Ruth (Food for the Journey Keswick Devotionals) by Alistair Begg with Elizabeth McQuoid. IVP UK. 72 pages. 2017
The Food for the Journey series is a new series of 30-day undated devotionals, which takes messages by well-loved Bible teachers from the Keswick Convention and reformats them into accessible daily devotionals and in a size that will fit into your jacket pocket or handbook. This particular edition features devotionals from respected pastor Alistair Begg on the Old Testament book of Ruth. Each day of the devotional from Begg ends with a newly written section (perhaps by the co-author Elizabeth McQuoid), designed to help the reader apply the passage from Ruth to their own life and situation.
We are told that it was into a whirl of social, religious and moral chaos that the book of Ruth was written, reminding the children of God that there was hope; that a remnant of true faith remained; that God was continuing to work in the lives of ordinary people as they went about their daily chores. Begg tells us that this is the only book in the Bible entirely devoted to the domestic story of a woman. He states that the book shows the amazing compassion and empathy of God for the back streets and side alleys and the people who feel themselves to be last, lost and left out. He encourages us by stating that God is still preoccupied with people like Naomi, telling us that God sets his love and affection on unlikely people, in unlikely contexts, doing routine things. He states that quite surprisingly, God chooses to work his eternal purposes out in the ordinariness of the lives of ordinary people.
I’m encouraged to see this new series of books. Consider adding this book on Ruth to your devotional reading.
- The Faith of Donald J. Trump. A new book, The Faith of Donald J. Trump: A Spiritual Biography by David Brody and Scott Lamb will be published February 13. I have previously read a biography of baseball player Albert Pujols written by Lamb. Eric Metaxas writes the Foreword to the book.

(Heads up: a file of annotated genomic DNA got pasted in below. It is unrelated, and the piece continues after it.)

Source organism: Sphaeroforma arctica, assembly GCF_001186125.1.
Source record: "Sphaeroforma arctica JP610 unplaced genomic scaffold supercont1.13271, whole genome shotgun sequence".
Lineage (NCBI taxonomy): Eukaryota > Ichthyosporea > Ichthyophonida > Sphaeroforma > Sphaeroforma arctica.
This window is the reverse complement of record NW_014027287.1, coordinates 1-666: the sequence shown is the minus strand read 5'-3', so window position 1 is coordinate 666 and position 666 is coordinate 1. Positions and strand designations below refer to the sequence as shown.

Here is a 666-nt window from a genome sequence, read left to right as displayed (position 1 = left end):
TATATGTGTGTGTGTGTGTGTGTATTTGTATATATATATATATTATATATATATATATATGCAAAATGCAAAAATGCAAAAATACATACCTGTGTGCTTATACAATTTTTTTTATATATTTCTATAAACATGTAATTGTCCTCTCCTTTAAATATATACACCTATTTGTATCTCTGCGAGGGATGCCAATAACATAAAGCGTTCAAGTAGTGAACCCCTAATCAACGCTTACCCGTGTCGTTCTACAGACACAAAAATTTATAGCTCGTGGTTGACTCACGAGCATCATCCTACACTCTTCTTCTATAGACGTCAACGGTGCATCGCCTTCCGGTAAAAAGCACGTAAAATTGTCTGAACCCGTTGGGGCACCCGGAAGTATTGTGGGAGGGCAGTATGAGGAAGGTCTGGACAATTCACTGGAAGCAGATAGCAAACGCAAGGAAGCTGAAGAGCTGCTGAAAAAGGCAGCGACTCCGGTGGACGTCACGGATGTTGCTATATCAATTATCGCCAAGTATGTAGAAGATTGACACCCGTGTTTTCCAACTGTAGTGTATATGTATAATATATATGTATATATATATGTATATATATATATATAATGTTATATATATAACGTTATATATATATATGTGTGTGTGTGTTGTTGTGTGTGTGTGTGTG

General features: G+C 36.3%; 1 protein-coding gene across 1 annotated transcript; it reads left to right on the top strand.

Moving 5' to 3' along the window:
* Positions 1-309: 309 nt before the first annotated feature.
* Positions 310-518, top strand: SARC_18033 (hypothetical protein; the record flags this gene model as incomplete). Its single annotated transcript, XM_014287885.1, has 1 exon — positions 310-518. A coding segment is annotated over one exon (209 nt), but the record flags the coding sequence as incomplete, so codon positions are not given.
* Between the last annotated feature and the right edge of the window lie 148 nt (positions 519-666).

- A Guided Tour to 2017’s Bestselling Christian Books. Tim Challies writes “Sadly, the qualities that make up good Christian books have little bearing on the quantities of Christian books sold.”
- Eight Takeaways from Love Thy Body by Nancy Pearcey. Kevin Halloran writes “Love Thy Bodydelivered what I have come to expect from Nancy Pearcey: a well-researched book that is precise in argumentation and compassionate for those trapped in false systems of belief. Her writing style (sharing research and personal experiences with individuals) engaged me, giving me confidence in the truth of Scripture and a deeper concern for those caught in the wake of culture’s gender- and sex-confused zeitgeist. While everyone would benefit from Love Thy Body, pastors, students, and those navigating these issues publicly will find the most benefit.”
BOOK CLUB – Won’t you read along with us?
In this important new book, Andy Crouch, author of Culture Making, draws on in-depth original research from the Barna Group, and shows readers that the choices we make about technology have consequences we may never have considered. He takes readers beyond the typical questions of what, where, and when and instead challenges them to answer provocative questions like, Who do we want to be as a family? and How does our use of a particular technology move us closer or farther away from that goal? Anyone who has felt their family relationships suffer or their time slip away amid technology’s distractions will find in this book a path forward to reclaiming their real life in a world of devices.
This week we finish our overview of the book with Chapter 10 ~ In Sickness and in Health
- One of the great gifts of technology is the simulation of presence at a distance.
- Technology, which does so much to close the distance, also enables much of the distance in our lives.
- But even the highest quality Skype connection is not enough for the really important moments in a human life.
- Being present, in person, at the moments in human life that are truly unique and unrepeatable was worth any sacrifice of time or money. Only by showing up in person can we feel and grasp the full weight, joy, and vulnerability of the most important experiences in human life.
- So, the last, best commitment we can make in our mediated world is to show up, especially for the moments when we are most deeply human—which is to say, most deeply connected to our bodies.
- When we show up, especially in the course of family life, we encounter what technology tries so hard to delay or erase: the limits and fragility of our bodies.
- The tech-wise family will choose a different way. We will recognize that our daily bodily vulnerabilities, our illnesses, and our final journey to death are our best chance to reject technology’s easy-everywhere promise. We will embrace something better: the wisdom of knowing our own limits, the courage to care for one another, and, just as difficult, the courage to accept one another’s care when we cannot care for ourselves. We will put love into practice in the most profound possible way, by being present with one another in person at the greatest and most difficult moments of life.
- When we are at our body’s very limits, nothing but personal presence will do.
- We are meant for so much more than technology can ever give us—above all, for the wisdom and courage that it will never give us. We are meant to spur one another along on the way to a better life, the life that really is life.
Our next book will be The Prayer That Turns the World Upside Down: The Lord’s Prayer as a Manifesto for Revolution by Albert Mohler. Why not get a copy of the book and read along with us?